Study Guides (380,000)
US (220,000)
Rutgers (3,000)
7:17 (60)
Study Guide

01:377:370 Study Guide - Spring 2019, Comprehensive Final Exam Notes - Metabolism, Protein, Oxygen


Department
Exercise Scienc
Course Code
01:377:370
Professor
S Arent
Study Guide
Final

This preview shows pages 1-3. to view the full 34 pages of the document.
01:377:370

Only pages 1-3 are available for preview. Some parts have been intentionally blurred.

Only pages 1-3 are available for preview. Some parts have been intentionally blurred.

- Obesity resembles a relative state of leptin resistance similar
to obesity related insulin resistance
Obesity: Couch Potato Syndrome
- Physical activity inactivity - crucial component in excessive fat accumulation
- Activity inversely related to BF level
- Benefits of increased energy output with aging
- Increased BW as you age not completely explained by
calories
- Some BF gain even if exercising and eating same as
before
- PA won’t completely prevent age related changes in body
composition, but it can help preserve lean mass and limit BF
gains through caloric expenditure
- Requires greater amount of exercise to do this
- Impact on metabolism
- Recover is slower but we need to work more
The Cost of Obesity
- Health risks of excessive body fat
- Obesity is 2nd leading cause of preventable death in America (1st
is smoking). “Overweight’ is now 7th.
- Hypertension, elevated Blood Sugar, elevated TC and
LDL, lower HDL heighten risks being overweight
- Physical fitness can help -- even if still overweight
- An economic burden:
- Estimated health care cost: $147 billion
- Burden particularly pronounced for mature women
- Reduced net-worth compared to non-obese counterparts
- Health costs? Attractiveness in workplace issues?
- Excessive fatness in childhood and adolescence predicts adverse health effects
in adulthood
Specific health risks
- Hypertension
- Heart disease/heart attack
- Stroke
- Renal disease
- Type II diabetes
find more resources at oneclass.com
find more resources at oneclass.com
You're Reading a Preview

Unlock to view full version

Only pages 1-3 are available for preview. Some parts have been intentionally blurred.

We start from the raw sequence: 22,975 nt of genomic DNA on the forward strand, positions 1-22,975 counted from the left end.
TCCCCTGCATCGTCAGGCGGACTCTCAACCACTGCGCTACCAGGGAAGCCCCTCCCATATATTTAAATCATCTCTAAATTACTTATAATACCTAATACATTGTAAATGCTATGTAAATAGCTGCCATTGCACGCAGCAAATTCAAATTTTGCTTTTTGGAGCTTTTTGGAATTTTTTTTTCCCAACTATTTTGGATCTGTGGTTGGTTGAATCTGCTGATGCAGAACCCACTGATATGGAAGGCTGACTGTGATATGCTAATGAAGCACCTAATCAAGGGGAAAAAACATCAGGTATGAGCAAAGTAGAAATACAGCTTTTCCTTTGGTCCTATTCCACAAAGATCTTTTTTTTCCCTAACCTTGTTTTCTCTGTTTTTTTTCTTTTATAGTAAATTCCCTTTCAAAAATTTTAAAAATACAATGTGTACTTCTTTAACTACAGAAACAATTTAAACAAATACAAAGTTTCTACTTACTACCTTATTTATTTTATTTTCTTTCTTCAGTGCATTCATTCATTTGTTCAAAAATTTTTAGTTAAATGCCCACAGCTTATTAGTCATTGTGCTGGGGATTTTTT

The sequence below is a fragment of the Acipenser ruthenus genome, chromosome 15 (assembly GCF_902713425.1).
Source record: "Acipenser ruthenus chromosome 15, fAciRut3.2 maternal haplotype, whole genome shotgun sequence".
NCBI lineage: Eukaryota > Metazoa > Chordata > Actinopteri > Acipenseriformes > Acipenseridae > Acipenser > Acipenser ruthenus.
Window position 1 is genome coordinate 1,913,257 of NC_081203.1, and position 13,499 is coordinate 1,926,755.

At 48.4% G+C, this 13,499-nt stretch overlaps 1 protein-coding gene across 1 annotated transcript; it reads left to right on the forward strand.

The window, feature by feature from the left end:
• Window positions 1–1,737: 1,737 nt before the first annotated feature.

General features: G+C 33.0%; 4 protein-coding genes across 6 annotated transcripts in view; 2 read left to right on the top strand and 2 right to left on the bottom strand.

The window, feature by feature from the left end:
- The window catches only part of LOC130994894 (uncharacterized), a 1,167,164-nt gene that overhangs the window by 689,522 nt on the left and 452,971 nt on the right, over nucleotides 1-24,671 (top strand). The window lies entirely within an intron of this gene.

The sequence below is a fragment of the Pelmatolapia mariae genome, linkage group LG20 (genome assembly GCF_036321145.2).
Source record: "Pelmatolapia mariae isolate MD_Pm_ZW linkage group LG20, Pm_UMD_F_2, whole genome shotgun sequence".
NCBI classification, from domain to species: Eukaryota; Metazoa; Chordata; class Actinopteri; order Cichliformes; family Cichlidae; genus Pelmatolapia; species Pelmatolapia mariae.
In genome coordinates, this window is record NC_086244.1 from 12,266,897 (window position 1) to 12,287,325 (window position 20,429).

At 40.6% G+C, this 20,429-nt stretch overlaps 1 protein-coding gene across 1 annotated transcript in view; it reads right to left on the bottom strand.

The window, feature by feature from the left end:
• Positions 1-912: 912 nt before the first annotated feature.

- Osteoarthritis
- Sleep apnea
- Osteoporosis
- Cancer -- endometrial, breast,colon
- Elevated plasma lipids
- Gallbladder disease
- Menstrual irregularities
- emotional/social/psychological problems
How fat is “too fat”?
- Percentage body fat is associated with obesity
- Children >/- 85th percentile = overweight; >/- 95th = obese
- Young men > 25% body fat
- Young women >33-38% body fat
- Regional fat distribution: its not just how much you carry but where you carry it
- Central (apple-shaped/android obesity)
- Associated with the most health issues
- Increased risk of heart disease, insulin resistance, type II
diabetes, hypertension, atherosclerosis (hardening of
arteries)
- Greatest risk: women >35 in waist; Men > 40 in waist
- Peripheral (pear-shaped/gynoid obesity)
- Increase risk of heart disease for women after menopause because they
become apple shaped
- NIH suggests weight loss for anyone with BMI >/- 25
- Weight loss is also recommended if abdomen girth is >/- 40 in men and >/- 35
inches in women
Obesity and Lipoprotein Lipase
- Lipoprotein lipase affects body fat distribution
- Facilitates triglyceride uptake and storage by adipocytes
- LPL plays a role in gender differences in fat patterning
- Females have greater LPL activity in hips, thighs, buttocks\
- Estrogen exacerbates these effects
- Males have higher LPL activity in abdomen
The Role of Adipocytes
- Effects of weight loss
find more resources at oneclass.com
find more resources at oneclass.com
You're Reading a Preview

Unlock to view full version